After leaving the Faroes, our next stop was Edinburgh. Compared to our usual UK trips that generally require dealing with either Heathrow or Gatwick, in comparison to those airports, the relatively smaller and much smoother-operating Edinburgh airport is almost a breeze of customs and immigration, so we soon found ourselves riding the tram into downtown to meet up with my brother at The New Club. After getting settled in and enjoying the views of Edinburgh Castle, it was time to head out and explore the New City for a dinner spot. My brother had spied a Japanese place near the Club, and that seemed like a particularly nice change up from Faroese cuisine. So we soon found ourselves in a quiet alley off of Rose Street (home of an implausibly large number of pubs, even by UK standards).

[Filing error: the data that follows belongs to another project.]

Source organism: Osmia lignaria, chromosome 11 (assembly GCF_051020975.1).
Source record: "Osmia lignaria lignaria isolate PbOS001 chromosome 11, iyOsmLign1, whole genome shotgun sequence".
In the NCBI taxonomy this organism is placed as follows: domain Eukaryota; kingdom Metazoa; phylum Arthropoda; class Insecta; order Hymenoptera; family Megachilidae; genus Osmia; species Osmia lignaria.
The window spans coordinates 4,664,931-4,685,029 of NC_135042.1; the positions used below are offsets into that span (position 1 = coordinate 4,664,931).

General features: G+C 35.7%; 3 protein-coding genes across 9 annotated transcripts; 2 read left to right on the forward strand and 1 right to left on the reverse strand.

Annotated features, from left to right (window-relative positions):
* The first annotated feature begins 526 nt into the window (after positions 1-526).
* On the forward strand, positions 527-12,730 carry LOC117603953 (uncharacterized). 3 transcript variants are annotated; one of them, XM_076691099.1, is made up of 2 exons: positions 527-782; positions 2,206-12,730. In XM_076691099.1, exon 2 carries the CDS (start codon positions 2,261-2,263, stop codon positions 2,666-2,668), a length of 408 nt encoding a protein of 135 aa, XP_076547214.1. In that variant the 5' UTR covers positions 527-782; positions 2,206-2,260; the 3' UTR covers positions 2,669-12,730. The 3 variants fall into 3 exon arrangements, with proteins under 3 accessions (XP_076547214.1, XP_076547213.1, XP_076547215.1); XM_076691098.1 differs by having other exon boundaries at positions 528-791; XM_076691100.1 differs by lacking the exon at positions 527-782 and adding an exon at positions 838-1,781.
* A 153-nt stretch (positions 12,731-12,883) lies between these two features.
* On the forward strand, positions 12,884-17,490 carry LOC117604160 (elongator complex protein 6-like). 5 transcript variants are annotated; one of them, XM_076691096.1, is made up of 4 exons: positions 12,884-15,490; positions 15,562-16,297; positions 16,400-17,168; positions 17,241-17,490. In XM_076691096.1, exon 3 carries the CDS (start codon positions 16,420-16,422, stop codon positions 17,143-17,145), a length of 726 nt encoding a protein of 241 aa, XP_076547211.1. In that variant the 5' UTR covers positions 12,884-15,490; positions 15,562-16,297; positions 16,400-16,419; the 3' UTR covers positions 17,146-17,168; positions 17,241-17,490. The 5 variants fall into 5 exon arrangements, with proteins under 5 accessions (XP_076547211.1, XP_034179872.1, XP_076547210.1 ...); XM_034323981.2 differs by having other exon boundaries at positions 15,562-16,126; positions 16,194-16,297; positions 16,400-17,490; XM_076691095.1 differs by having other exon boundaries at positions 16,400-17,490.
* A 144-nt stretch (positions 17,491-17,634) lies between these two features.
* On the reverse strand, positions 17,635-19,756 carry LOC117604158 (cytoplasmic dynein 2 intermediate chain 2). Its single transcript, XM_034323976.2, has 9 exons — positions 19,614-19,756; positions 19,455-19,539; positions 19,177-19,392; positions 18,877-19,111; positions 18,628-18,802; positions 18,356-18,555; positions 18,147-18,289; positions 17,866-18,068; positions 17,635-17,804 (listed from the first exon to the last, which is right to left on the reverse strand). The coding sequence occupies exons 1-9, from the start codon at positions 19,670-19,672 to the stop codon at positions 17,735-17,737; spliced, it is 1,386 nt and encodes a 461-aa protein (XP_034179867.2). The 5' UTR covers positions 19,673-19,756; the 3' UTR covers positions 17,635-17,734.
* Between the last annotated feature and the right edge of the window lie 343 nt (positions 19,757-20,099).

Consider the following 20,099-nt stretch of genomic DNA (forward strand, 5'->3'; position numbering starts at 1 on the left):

Sadly, after our trip to Viðareiði, it was time to head back to our Airbnb in Svínáir, have one last night gazing over the Sundini Sound while enjoying the late night sun, and then pack up and head off to the airport (a journey of multiple bridges and tunnels). Our last stop before the airport was heading into nearby Sørvágur to fill up the tank on the rental car, and that brings me nicely to a last little topic on Faroese dining: Gas Stations. One mildly frustrating aspect as a tourist is that the Faroes still follow old-school European shopping hours. By that, I mean that that most everything closes implausibly early, despite the late summer sun. So evening hours for businesses are pretty rate, and most everything much more limited on Saturday. On Sunday, a substantial fraction of places are closed. Add into that, aside from the major towns (Tórshavn and Klaksvík), most of the towns don’t have much in the way of retail, grocery, or light sundries. But that doesn’t mean that people do without. Like Iceland, there’s one common institution that that is there to serve you when most everything else is closed, or you need some food when no other restaurant is to be found. That’s the gas station.